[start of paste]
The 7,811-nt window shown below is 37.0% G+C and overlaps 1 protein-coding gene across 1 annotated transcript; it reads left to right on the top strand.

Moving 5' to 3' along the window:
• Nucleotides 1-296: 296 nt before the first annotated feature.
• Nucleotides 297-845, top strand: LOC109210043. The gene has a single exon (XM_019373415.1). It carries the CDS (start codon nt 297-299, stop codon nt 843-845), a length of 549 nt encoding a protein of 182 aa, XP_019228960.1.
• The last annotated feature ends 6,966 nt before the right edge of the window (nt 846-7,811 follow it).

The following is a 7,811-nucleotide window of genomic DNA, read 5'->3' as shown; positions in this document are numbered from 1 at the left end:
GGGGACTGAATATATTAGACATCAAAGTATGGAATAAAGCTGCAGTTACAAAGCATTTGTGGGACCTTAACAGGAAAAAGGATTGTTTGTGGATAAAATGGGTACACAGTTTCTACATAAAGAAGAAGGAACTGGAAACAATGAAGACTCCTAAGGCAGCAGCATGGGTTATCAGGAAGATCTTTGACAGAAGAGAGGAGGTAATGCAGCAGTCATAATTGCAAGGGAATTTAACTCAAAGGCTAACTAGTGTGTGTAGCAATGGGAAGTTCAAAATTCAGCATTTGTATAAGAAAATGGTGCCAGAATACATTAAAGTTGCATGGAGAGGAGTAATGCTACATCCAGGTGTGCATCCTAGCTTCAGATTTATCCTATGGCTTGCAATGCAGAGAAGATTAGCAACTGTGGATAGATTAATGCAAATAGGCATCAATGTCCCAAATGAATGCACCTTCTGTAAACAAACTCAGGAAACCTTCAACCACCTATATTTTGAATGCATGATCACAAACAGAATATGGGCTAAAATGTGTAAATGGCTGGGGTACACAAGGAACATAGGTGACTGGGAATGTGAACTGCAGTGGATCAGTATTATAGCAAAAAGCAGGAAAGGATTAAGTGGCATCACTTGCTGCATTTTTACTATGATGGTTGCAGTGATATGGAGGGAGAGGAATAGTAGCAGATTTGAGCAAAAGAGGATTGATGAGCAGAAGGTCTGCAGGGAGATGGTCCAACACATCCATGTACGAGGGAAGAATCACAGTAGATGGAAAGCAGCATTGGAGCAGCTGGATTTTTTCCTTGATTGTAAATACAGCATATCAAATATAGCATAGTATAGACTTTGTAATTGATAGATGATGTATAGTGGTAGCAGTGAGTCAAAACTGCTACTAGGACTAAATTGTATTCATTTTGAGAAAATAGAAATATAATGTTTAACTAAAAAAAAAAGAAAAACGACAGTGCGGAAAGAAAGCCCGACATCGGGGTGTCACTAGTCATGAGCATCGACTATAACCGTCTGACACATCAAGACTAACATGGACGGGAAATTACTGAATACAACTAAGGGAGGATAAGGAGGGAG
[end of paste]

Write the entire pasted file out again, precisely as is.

The 7,811-nt window shown below is 37.0% G+C and overlaps 1 protein-coding gene across 1 annotated transcript; it reads left to right on the top strand.

Moving 5' to 3' along the window:
• Nucleotides 1-296: 296 nt before the first annotated feature.
• Nucleotides 297-845, top strand: LOC109210043. The gene has a single exon (XM_019373415.1). It carries the CDS (start codon nt 297-299, stop codon nt 843-845), a length of 549 nt encoding a protein of 182 aa, XP_019228960.1.
• The last annotated feature ends 6,966 nt before the right edge of the window (nt 846-7,811 follow it).

The following is a 7,811-nucleotide window of genomic DNA, read 5'->3' as shown; positions in this document are numbered from 1 at the left end:
GGGGACTGAATATATTAGACATCAAAGTATGGAATAAAGCTGCAGTTACAAAGCATTTGTGGGACCTTAACAGGAAAAAGGATTGTTTGTGGATAAAATGGGTACACAGTTTCTACATAAAGAAGAAGGAACTGGAAACAATGAAGACTCCTAAGGCAGCAGCATGGGTTATCAGGAAGATCTTTGACAGAAGAGAGGAGGTAATGCAGCAGTCATAATTGCAAGGGAATTTAACTCAAAGGCTAACTAGTGTGTGTAGCAATGGGAAGTTCAAAATTCAGCATTTGTATAAGAAAATGGTGCCAGAATACATTAAAGTTGCATGGAGAGGAGTAATGCTACATCCAGGTGTGCATCCTAGCTTCAGATTTATCCTATGGCTTGCAATGCAGAGAAGATTAGCAACTGTGGATAGATTAATGCAAATAGGCATCAATGTCCCAAATGAATGCACCTTCTGTAAACAAACTCAGGAAACCTTCAACCACCTATATTTTGAATGCATGATCACAAACAGAATATGGGCTAAAATGTGTAAATGGCTGGGGTACACAAGGAACATAGGTGACTGGGAATGTGAACTGCAGTGGATCAGTATTATAGCAAAAAGCAGGAAAGGATTAAGTGGCATCACTTGCTGCATTTTTACTATGATGGTTGCAGTGATATGGAGGGAGAGGAATAGTAGCAGATTTGAGCAAAAGAGGATTGATGAGCAGAAGGTCTGCAGGGAGATGGTCCAACACATCCATGTACGAGGGAAGAATCACAGTAGATGGAAAGCAGCATTGGAGCAGCTGGATTTTTTCCTTGATTGTAAATACAGCATATCAAATATAGCATAGTATAGACTTTGTAATTGATAGATGATGTATAGTGGTAGCAGTGAGTCAAAACTGCTACTAGGACTAAATTGTATTCATTTTGAGAAAATAGAAATATAATGTTTAACTAAAAAAAAAAGAAAAACGACAGTGCGGAAAGAAAGCCCGACATCGGGGTGTCACTAGTCATGAGCATCGACTATAACCGTCTGACACATCAAGACTAACATGGACGGGAAATTACTGAATACAACTAAGGGAGGATAAGGAGGGAG